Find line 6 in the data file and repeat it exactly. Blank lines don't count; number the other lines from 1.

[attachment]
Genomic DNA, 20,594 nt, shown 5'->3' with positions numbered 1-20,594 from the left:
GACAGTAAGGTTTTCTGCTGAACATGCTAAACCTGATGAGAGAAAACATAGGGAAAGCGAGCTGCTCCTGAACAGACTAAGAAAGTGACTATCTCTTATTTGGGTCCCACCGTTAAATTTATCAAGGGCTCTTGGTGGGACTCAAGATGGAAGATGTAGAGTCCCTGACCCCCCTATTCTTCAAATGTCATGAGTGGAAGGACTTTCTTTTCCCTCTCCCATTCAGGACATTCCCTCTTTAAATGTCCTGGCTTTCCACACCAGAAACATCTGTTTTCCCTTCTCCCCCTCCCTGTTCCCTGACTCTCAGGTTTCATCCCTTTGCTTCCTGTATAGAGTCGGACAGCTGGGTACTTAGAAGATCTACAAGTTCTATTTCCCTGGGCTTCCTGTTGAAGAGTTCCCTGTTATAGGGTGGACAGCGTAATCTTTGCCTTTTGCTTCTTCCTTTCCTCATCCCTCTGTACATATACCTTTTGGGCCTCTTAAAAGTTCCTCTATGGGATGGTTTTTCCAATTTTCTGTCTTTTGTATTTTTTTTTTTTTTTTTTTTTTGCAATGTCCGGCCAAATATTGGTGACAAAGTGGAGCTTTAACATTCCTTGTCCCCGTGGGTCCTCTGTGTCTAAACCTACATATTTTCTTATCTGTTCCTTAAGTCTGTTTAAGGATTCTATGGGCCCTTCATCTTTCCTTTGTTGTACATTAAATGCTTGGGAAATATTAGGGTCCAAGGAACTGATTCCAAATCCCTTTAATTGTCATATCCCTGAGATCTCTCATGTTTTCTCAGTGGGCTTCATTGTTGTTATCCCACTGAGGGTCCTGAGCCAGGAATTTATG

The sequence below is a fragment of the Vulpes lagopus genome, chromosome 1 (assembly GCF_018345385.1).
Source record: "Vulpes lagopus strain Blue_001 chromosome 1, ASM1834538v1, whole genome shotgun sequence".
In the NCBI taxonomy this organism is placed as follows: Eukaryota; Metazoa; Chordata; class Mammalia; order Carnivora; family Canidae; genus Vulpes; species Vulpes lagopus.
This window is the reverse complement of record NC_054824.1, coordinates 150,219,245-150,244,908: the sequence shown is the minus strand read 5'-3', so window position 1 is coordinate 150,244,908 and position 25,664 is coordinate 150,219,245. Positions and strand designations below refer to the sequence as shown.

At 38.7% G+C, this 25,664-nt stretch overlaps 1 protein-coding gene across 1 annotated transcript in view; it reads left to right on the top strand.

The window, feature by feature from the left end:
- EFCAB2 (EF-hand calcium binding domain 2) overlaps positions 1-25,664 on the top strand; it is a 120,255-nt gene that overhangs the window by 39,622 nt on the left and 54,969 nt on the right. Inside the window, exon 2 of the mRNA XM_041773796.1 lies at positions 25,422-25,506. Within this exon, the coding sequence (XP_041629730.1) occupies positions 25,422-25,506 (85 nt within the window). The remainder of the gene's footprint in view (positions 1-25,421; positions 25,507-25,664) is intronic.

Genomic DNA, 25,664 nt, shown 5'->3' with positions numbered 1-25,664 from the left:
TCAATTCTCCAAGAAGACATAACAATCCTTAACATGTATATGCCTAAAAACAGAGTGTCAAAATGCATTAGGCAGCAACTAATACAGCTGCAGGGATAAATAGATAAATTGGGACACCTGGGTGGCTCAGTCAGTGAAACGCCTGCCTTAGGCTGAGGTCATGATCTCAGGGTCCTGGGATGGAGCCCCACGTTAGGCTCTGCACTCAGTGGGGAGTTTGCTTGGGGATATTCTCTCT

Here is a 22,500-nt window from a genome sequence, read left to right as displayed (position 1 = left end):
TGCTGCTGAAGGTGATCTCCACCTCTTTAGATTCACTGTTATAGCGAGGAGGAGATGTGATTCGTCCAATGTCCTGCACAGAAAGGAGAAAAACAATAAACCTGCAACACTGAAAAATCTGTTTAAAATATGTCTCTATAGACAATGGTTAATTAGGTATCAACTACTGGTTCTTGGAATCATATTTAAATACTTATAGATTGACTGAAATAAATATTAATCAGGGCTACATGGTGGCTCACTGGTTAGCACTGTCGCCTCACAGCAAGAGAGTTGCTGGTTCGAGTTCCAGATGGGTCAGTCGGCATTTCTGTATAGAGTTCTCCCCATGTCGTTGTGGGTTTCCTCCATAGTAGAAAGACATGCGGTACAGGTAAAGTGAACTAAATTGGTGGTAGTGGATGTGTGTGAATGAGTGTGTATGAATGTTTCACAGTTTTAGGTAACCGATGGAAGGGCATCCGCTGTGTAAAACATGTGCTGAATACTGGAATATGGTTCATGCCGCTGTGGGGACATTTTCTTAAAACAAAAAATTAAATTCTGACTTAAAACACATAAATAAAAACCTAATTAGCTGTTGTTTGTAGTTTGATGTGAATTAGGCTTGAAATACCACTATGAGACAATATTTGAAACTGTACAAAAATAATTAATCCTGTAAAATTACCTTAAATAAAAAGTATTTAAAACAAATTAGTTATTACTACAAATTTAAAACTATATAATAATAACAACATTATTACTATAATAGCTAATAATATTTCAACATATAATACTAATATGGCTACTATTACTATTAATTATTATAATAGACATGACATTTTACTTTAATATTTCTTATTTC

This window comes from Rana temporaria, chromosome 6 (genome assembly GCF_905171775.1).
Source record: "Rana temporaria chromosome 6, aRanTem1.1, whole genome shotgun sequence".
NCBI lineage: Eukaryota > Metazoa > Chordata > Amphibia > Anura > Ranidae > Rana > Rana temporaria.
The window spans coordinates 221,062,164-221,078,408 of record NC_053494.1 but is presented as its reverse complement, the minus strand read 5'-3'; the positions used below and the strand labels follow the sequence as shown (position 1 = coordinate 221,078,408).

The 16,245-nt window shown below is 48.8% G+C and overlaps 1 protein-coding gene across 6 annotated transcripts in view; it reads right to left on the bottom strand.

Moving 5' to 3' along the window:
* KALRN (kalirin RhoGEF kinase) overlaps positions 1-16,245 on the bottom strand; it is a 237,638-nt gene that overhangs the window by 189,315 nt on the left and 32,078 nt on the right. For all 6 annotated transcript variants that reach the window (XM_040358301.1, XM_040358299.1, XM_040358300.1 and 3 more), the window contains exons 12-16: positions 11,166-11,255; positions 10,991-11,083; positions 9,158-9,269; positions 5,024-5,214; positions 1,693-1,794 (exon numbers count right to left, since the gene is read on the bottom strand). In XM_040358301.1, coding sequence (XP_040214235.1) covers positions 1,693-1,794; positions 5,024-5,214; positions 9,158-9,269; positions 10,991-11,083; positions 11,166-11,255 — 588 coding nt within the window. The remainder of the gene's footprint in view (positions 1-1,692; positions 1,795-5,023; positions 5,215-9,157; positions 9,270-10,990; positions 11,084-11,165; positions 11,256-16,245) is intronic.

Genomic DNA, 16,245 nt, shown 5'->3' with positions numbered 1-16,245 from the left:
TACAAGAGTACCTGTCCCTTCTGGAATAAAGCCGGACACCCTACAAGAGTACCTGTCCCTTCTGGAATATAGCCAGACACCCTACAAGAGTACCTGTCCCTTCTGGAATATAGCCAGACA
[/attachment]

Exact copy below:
This window is the reverse complement of record NC_054824.1, coordinates 150,219,245-150,244,908: the sequence shown is the minus strand read 5'-3', so window position 1 is coordinate 150,244,908 and position 25,664 is coordinate 150,219,245. Positions and strand designations below refer to the sequence as shown.